You may never have heard of the name ‘Lam Man-kit’, yet his remarkable achievements do not need to be highlighted by others, as you’d know after reading the following contents.
Scientist, painter, artist and poet, ……Dr. Dominic Lam Man-kit has overturned the public perception that ‘Every person has their own strengths and weaknesses’ via his great talent and struggle.
We called his life experience a ‘legendary’, because it was inimitable.
With an IQ of 200, Lam went to Canada for university at the age of 16, earned an undergraduate degree in mathematics, a master’s in theoretical physics, and a doctorate in medical biophysics within 6 years. By 24, he joined Harvard Faculty where he served assistant professor of Physics.
In 1985, when he served professor of ophthalmology in US, Lam discovered something that can benefit millions, even billions of patients – chemical treatment to secondary cataracts. He then started a biotechnology company in Texas, which went public in 1988.
From then onwards, Lam started research with edible vaccine. By 2000, the prescription was proved to be successful to treat gastroenteritis in swine. It was named by MIT as one of “five patents that will transform business and technology”, and by Time Magazine as one of ten most important inventions in the 21st century.
Lam’s life is so ‘beautiful’ that it could be called the “Hong Kong Leonardo da Vinci” story.
Lam grew up in Hong Kong. Toward the end of 1987, Lam served the director of the Houston Biotechnology Center in US. After a phone call from Professor Yang Zhenning overseas, both saw much hope and future that Hong Kong Institute of Biotechnology should be built.
(Photo: HKCNA) Lam Man-kit, Sir Charles Kao Kuen, and Prof. Yang Zhenning)
Few months later, gathering on the hillside of the Chinese University of Hong Kong, Dr. Lam, Prof. Yang Zhenning (Nobel laureate) and Sir Charles Kao Kuen agreed that the open space right beside Tolo Port could be a potential site; this also set the stage for Hong Kong Science Park that comes later.
On corporate-level management, Lam notes leaders need to have a sharp eye for talents or think-tanks. On this, he cited the 40th US President, Ronald Reagan. ‘He needs not be wise nor well-educated himself, but he needs to identify people and to take the best out of people.’ He said, Hong Kong has all sorts of potential for innovation, the key is we must find the right people for the task.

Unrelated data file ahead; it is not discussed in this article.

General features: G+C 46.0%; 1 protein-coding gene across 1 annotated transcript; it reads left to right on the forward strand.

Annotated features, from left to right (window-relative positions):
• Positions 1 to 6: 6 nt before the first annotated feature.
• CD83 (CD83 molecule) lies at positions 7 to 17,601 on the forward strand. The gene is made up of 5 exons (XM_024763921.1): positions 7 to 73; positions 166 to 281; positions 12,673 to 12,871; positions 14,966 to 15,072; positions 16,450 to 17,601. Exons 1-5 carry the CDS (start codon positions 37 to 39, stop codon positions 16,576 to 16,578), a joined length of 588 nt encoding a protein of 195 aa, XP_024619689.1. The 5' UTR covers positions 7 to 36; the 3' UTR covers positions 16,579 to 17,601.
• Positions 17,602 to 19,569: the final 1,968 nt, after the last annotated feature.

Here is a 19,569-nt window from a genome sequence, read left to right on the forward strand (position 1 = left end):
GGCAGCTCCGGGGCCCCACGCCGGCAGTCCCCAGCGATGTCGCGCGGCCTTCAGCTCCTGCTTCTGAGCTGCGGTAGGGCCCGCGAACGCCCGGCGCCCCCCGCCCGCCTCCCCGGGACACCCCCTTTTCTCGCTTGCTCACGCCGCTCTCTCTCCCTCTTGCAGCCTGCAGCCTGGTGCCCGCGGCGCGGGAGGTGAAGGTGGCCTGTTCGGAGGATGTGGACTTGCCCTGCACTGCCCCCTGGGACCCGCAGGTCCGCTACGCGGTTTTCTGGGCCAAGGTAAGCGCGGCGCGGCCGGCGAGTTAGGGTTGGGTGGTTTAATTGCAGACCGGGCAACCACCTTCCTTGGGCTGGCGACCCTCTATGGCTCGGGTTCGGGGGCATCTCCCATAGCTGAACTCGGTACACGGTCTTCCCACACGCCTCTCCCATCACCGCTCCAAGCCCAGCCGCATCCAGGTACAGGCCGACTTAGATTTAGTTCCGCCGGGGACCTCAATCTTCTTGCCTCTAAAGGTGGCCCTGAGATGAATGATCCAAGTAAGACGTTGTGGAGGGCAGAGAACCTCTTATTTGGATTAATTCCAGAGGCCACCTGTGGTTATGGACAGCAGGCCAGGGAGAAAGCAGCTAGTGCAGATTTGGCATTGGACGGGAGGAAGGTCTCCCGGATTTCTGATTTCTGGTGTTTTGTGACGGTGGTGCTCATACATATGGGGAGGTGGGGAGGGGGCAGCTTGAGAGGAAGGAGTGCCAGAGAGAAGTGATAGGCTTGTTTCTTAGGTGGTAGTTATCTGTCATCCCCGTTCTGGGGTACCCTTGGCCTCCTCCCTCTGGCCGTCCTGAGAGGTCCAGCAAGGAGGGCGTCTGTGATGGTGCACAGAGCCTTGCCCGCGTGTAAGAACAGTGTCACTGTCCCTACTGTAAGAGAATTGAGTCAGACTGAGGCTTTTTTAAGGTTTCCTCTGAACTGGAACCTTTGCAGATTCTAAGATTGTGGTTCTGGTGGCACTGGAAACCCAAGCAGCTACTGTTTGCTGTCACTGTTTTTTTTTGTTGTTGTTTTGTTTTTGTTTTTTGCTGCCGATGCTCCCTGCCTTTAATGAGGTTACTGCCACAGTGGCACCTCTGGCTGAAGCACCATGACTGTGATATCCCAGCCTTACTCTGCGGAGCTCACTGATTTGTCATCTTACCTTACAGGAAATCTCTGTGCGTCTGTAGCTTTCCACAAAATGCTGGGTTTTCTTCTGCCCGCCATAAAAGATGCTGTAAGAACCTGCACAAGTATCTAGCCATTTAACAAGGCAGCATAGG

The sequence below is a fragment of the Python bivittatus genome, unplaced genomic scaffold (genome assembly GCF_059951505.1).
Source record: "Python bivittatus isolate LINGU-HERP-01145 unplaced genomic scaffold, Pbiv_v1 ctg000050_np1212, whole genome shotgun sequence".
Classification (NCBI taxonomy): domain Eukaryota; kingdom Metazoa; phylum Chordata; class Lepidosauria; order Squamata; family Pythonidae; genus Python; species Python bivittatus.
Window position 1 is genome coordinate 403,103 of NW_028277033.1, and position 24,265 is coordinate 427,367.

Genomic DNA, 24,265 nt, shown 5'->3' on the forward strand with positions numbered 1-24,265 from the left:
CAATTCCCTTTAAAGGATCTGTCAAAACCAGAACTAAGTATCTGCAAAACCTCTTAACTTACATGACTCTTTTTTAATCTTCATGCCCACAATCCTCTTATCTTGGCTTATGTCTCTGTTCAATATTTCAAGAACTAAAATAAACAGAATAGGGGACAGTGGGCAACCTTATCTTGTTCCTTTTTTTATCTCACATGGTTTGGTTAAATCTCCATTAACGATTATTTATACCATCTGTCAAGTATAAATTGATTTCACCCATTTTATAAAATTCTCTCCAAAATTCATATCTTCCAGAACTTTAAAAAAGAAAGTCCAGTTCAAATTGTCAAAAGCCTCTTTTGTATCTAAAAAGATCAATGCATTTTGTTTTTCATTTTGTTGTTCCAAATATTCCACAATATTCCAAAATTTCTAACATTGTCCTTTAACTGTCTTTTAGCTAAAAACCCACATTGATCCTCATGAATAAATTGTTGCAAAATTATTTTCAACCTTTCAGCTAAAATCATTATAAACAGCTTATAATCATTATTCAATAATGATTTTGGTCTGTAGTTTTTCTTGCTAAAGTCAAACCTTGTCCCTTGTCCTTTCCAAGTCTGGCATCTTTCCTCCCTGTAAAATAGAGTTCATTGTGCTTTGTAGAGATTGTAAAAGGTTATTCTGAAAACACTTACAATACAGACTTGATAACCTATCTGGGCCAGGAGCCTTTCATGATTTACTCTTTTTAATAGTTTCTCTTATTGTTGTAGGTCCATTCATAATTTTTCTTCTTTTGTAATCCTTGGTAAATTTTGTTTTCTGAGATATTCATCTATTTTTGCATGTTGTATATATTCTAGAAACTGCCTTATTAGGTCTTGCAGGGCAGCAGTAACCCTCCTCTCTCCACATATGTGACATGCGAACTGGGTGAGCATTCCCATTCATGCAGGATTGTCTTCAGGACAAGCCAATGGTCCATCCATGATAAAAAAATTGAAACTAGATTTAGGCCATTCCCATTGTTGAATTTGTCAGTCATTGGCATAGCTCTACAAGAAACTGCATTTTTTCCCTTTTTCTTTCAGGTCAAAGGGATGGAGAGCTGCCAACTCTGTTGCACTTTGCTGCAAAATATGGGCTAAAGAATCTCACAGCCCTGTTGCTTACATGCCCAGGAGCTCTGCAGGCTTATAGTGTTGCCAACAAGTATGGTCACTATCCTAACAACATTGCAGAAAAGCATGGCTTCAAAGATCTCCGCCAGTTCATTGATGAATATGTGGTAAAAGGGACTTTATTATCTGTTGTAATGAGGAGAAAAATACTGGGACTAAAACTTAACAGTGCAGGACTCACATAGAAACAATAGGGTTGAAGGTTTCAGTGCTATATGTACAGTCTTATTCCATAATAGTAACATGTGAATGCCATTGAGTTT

Besides, on Lam’s achievements in the field of art, we’ve a long-queue:
In 1980, while making photographs of the eye, he accidentally discovered a process now known as Chromoskedasic Painting, also known as NanoArt, where colors can be produced on black and white photographic paper without the use of pigments. In 2001-2002, Lam completed the huge paintings entitled “A Galaxy on Earth”, which was wall-mounted in Diaoyutai State Guesthouse, Beijing.
(Photo: HKCNA) “A Galaxy on Earth” wall-mounted at The Diaoyutai State Guesthouse, Beijing, China
His gift isn’t just confined to painting; he’s tried his hand on poetry; he merged the two forms of art such that lyrics and painting become one seamlessly; Lam’s a gifted sculptor, too. His sculpture of a dove of peace was exhibited at the Louvre Museum of Paris.
Lam has no less interest in Literature, as well. “Accidental Diplomacy”, a book he co-authored with Jeffrey Busch – the former US ambassador to the United Nations – won the Best Book Award of American Writer In 2022.
For Lam, whether it is biotechnology or arts and culture, the essence of it is ‘creativity’.
“You have to be creative to do science and art. It must not be something that is already in the books, it has to be innovative.” Although Lam has not received formal training, he has made his own ‘creative’ achievements in calligraphy, creating the ‘Spiritual Calligraphy Style’.
For the past 25 years, Lam’s been focusing on philanthropy, particularly in helping the visually impaired. For example, in 1999, he founded World Eye Organization (WEO) to prevent and treat eye diseases for the poor.
When asked about “Why Charity”, he said, “Happiness is the key to my life, I do charity because it makes me happier than the patients, and I do art because it makes me happier.”
During the nearly two-hour interview, Lam showed not only the lightness of heart that comes with age, but also the authenticity that comes with close observation of the world. Despite the gained maturity, Lam still maintains his creativity and continues to spend his leisure time between different fields he thinks that is worthy of his time. What an enviable life!